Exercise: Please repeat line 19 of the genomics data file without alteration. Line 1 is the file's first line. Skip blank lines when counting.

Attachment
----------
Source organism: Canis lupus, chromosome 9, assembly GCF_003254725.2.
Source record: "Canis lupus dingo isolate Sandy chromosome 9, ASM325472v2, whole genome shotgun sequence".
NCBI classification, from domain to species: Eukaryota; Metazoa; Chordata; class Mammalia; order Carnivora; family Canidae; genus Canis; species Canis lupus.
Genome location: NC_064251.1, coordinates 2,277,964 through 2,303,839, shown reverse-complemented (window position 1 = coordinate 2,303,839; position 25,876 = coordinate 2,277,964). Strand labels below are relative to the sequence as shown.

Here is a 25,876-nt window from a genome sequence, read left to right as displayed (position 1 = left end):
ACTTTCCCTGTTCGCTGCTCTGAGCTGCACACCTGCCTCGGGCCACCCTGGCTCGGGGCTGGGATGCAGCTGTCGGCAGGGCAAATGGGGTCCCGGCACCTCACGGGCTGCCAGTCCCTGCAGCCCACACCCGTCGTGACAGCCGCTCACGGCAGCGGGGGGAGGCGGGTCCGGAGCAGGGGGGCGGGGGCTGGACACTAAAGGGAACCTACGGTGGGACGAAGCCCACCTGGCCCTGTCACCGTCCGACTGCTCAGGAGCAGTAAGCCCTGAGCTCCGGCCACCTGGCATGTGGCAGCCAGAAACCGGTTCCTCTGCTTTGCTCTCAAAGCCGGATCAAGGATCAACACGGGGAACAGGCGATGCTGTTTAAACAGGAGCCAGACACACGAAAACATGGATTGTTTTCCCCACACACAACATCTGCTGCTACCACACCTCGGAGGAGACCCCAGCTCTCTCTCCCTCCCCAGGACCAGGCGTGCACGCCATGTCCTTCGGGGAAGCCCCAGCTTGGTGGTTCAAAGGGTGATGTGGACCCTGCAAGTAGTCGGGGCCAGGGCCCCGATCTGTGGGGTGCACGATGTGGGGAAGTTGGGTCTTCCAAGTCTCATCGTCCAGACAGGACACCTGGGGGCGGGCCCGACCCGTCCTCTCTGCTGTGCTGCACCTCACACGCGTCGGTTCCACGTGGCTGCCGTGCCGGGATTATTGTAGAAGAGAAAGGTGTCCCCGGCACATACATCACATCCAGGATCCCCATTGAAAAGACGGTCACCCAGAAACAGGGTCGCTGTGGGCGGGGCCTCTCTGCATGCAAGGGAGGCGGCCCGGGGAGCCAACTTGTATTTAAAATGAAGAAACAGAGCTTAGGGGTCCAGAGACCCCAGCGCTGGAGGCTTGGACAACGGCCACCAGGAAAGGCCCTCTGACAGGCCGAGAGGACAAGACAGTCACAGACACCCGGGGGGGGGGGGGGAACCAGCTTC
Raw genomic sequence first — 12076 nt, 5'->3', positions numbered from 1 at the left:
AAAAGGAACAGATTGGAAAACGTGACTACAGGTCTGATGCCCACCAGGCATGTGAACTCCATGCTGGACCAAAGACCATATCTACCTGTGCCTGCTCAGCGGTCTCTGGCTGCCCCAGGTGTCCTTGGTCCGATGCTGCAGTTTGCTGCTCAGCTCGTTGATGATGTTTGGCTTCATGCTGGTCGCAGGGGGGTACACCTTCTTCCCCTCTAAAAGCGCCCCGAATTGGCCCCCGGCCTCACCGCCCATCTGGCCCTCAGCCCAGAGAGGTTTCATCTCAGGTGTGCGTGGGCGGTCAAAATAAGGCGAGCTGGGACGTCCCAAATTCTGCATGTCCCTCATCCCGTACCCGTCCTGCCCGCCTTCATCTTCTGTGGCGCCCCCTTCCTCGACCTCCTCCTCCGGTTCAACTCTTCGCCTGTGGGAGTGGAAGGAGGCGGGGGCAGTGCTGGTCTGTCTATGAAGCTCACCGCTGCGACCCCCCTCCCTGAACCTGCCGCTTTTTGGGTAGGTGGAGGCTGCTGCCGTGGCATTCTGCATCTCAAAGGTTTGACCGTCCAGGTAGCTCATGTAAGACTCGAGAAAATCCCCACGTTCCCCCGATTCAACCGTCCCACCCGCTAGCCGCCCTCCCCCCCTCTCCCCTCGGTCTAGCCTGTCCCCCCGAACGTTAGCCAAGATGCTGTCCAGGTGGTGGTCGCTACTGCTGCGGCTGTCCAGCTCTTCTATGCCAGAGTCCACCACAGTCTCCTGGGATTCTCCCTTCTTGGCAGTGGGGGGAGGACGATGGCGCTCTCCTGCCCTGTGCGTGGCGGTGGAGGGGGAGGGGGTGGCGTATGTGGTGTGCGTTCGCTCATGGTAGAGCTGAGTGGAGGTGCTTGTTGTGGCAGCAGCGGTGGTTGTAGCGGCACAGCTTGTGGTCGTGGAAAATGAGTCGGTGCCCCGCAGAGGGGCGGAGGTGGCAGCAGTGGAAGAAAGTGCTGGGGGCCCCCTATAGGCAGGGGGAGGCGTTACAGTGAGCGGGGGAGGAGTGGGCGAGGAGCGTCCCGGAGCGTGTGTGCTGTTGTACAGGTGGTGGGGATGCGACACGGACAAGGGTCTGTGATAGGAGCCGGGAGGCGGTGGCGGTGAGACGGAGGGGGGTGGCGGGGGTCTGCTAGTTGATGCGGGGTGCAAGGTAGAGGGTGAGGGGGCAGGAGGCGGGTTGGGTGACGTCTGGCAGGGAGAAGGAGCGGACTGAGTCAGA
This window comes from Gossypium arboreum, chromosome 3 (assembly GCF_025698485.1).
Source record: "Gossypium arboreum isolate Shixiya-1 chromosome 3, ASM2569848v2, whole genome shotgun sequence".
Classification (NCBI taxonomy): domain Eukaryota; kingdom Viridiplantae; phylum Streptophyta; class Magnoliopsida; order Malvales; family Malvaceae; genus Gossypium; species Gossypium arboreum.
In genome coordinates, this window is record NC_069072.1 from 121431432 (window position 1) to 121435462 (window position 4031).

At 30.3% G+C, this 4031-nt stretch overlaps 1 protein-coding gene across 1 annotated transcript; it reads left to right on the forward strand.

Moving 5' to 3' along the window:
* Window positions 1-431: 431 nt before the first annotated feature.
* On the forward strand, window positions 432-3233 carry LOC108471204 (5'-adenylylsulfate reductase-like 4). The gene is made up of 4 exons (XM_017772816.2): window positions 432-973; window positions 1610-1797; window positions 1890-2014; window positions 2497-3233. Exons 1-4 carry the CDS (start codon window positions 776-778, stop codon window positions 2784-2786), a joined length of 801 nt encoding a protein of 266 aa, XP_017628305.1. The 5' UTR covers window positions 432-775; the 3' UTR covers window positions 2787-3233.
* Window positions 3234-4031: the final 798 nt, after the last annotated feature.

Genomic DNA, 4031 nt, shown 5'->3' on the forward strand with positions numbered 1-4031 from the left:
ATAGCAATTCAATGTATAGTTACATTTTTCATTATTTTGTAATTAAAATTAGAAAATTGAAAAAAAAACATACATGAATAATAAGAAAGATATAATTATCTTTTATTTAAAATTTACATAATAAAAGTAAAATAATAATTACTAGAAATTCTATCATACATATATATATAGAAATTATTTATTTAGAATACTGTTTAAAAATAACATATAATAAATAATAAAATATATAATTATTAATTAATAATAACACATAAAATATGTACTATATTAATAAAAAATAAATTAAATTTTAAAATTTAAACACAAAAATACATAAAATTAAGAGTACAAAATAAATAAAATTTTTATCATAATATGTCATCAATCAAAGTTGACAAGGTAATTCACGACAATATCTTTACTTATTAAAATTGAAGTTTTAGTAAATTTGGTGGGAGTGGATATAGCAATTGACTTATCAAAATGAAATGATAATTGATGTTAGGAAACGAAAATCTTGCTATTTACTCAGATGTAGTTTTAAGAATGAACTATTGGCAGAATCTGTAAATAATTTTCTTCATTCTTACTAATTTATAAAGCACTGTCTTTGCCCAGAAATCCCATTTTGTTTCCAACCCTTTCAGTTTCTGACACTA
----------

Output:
ATAGCAATTCAATGTATAGTTACATTTTTCATTATTTTGTAATTAAAATTAGAAAATTGAAAAAAAAACATACATGAATAATAAGAAAGATATAATTATCTTTTATTTAAAATTTACATAATAAAAGTAAAATAATAATTACTAGAAATTCTATCATACATATATATATAGAAATTATTTATTTAGAATACTGTTTAAAAATAACATATAATAAATAATAAAATATATAATTATTAATTAATAATAACACATAAAATATGTACTATATTAATAAAAAATAAATTAAATTTTAAAATTTAAACACAAAAATACATAAAATTAAGAGTACAAAATAAATAAAATTTTTATCATAATATGTCATCAATCAAAGTTGACAAGGTAATTCACGACAATATCTTTACTTATTAAAATTGAAGTTTTAGTAAATTTGGTGGGAGTGGATATAGCAATTGACTTATCAAAATGAAATGATAATTGATGTTAGGAAACGAAAATCTTGCTATTTACTCAGATGTAGTTTTAAGAATGAACTATTGGCAGAATCTGTAAATAATTTTCTTCATTCTTACTAATTTATAAAGCACTGTCTTTGCCCAGAAATCCCATTTTGTTTCCAACCCTTTCAGTTTCTGACACTA